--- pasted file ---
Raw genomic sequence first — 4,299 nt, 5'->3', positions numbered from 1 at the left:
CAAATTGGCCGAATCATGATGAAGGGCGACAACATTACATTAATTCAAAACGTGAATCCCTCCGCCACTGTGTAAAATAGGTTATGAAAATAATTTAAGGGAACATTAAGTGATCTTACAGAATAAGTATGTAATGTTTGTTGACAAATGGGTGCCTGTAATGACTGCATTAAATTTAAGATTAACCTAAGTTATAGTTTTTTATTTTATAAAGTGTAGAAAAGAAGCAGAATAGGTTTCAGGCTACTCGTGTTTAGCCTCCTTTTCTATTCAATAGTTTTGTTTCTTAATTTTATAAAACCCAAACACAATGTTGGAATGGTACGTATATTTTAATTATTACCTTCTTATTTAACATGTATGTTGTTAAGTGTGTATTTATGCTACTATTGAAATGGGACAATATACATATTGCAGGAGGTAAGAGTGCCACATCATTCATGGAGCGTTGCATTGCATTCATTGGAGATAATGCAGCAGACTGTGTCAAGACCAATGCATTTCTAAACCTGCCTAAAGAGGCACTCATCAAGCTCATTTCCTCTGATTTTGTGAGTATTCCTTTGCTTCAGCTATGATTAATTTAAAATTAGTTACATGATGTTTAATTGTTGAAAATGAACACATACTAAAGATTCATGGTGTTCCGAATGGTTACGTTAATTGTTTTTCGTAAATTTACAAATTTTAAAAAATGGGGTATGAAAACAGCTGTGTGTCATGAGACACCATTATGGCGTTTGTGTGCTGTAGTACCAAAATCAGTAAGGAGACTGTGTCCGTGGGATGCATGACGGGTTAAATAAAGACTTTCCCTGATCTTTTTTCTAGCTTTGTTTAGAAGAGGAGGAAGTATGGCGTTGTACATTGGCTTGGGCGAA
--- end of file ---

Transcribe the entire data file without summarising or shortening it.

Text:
Raw genomic sequence first — 4,299 nt, 5'->3', positions numbered from 1 at the left:
CAAATTGGCCGAATCATGATGAAGGGCGACAACATTACATTAATTCAAAACGTGAATCCCTCCGCCACTGTGTAAAATAGGTTATGAAAATAATTTAAGGGAACATTAAGTGATCTTACAGAATAAGTATGTAATGTTTGTTGACAAATGGGTGCCTGTAATGACTGCATTAAATTTAAGATTAACCTAAGTTATAGTTTTTTATTTTATAAAGTGTAGAAAAGAAGCAGAATAGGTTTCAGGCTACTCGTGTTTAGCCTCCTTTTCTATTCAATAGTTTTGTTTCTTAATTTTATAAAACCCAAACACAATGTTGGAATGGTACGTATATTTTAATTATTACCTTCTTATTTAACATGTATGTTGTTAAGTGTGTATTTATGCTACTATTGAAATGGGACAATATACATATTGCAGGAGGTAAGAGTGCCACATCATTCATGGAGCGTTGCATTGCATTCATTGGAGATAATGCAGCAGACTGTGTCAAGACCAATGCATTTCTAAACCTGCCTAAAGAGGCACTCATCAAGCTCATTTCCTCTGATTTTGTGAGTATTCCTTTGCTTCAGCTATGATTAATTTAAAATTAGTTACATGATGTTTAATTGTTGAAAATGAACACATACTAAAGATTCATGGTGTTCCGAATGGTTACGTTAATTGTTTTTCGTAAATTTACAAATTTTAAAAAATGGGGTATGAAAACAGCTGTGTGTCATGAGACACCATTATGGCGTTTGTGTGCTGTAGTACCAAAATCAGTAAGGAGACTGTGTCCGTGGGATGCATGACGGGTTAAATAAAGACTTTCCCTGATCTTTTTTCTAGCTTTGTTTAGAAGAGGAGGAAGTATGGCGTTGTACATTGGCTTGGGCGAA